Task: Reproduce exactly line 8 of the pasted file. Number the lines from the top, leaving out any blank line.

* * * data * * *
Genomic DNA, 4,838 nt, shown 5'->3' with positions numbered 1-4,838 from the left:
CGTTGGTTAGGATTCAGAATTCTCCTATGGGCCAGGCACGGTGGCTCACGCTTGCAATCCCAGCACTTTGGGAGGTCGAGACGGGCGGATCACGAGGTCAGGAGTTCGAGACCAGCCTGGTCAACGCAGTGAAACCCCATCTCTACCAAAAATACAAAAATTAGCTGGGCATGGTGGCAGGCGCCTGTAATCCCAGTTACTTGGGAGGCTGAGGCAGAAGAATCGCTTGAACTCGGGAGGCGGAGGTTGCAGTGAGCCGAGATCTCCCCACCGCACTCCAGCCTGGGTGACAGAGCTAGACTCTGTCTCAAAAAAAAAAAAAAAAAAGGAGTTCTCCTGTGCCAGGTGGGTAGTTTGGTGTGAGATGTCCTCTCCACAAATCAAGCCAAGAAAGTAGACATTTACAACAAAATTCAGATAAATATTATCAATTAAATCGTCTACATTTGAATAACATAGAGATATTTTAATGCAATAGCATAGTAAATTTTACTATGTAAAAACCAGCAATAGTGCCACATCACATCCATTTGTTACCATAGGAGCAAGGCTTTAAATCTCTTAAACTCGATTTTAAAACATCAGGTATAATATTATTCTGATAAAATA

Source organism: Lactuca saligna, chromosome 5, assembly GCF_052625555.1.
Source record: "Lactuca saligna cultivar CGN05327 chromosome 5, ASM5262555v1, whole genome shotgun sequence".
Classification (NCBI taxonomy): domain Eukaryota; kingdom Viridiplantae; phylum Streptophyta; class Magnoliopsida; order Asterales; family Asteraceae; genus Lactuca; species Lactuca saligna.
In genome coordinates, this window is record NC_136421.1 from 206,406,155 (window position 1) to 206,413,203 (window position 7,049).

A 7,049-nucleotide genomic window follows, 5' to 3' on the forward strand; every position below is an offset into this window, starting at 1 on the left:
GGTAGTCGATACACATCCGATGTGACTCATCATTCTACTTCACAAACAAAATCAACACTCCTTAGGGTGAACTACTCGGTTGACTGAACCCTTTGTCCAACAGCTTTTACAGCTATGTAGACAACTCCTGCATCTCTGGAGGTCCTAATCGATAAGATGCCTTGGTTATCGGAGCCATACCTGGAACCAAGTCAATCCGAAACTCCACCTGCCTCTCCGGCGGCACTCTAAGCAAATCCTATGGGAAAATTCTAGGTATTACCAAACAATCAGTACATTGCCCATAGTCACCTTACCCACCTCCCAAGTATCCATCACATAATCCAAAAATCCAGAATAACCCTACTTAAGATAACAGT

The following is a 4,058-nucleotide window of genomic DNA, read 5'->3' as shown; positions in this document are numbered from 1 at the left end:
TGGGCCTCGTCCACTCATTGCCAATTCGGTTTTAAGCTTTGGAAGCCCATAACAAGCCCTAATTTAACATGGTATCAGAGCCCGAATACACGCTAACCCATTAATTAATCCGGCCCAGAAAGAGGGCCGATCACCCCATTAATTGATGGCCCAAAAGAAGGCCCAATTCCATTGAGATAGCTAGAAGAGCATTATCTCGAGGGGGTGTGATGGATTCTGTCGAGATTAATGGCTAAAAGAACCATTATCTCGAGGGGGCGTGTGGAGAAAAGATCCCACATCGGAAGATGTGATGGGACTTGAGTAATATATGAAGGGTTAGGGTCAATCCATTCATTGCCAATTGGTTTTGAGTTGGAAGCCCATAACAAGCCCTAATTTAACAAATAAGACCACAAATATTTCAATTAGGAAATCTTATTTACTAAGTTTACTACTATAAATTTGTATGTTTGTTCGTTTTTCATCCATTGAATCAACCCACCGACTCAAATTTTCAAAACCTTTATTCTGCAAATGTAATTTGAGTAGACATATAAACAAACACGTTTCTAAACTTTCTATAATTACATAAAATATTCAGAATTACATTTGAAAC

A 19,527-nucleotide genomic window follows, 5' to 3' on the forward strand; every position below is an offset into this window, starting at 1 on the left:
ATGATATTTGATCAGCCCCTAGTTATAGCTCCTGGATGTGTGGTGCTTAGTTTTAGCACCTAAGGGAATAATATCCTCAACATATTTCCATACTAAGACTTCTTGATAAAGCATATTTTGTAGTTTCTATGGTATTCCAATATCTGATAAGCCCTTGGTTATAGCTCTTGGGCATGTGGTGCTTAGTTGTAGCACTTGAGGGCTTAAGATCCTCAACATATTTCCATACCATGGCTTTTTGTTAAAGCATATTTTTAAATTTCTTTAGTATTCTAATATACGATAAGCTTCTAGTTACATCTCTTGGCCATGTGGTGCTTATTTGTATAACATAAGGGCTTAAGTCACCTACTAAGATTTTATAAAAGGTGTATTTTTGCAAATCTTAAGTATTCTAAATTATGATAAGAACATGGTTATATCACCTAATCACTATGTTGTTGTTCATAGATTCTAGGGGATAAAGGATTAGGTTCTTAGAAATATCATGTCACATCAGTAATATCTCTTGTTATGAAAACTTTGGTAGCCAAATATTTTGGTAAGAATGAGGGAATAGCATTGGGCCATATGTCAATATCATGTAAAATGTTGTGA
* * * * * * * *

GGTAGTCGATACACATCCGATGTGACTCATCATTCTACTTCACAAACAAAATCAACACTCCTTAGGGTGAACTACTCGGTTGACTGAACCCTTTGTCCAACAGCTTTTACAGCTATGTAGACAACTCCTGCATCTCTGGAGGTCCTAATCGATAAGATGCCTTGGTTATCGGAGCCATACCTGGAACCAAGTCAATCCGAAACTCCACCTGCCTCTCCGGCGGCACTCTAAGCAAATCCTATGGGAAAATTCTAGGTATTACCAAACAATCAGTACATTGCCCATAGTCACCTTACCCACCTCCCAAGTATCCATCACATAATCCAAAAATCCAGAATAACCCTACTTAAGATAACAGT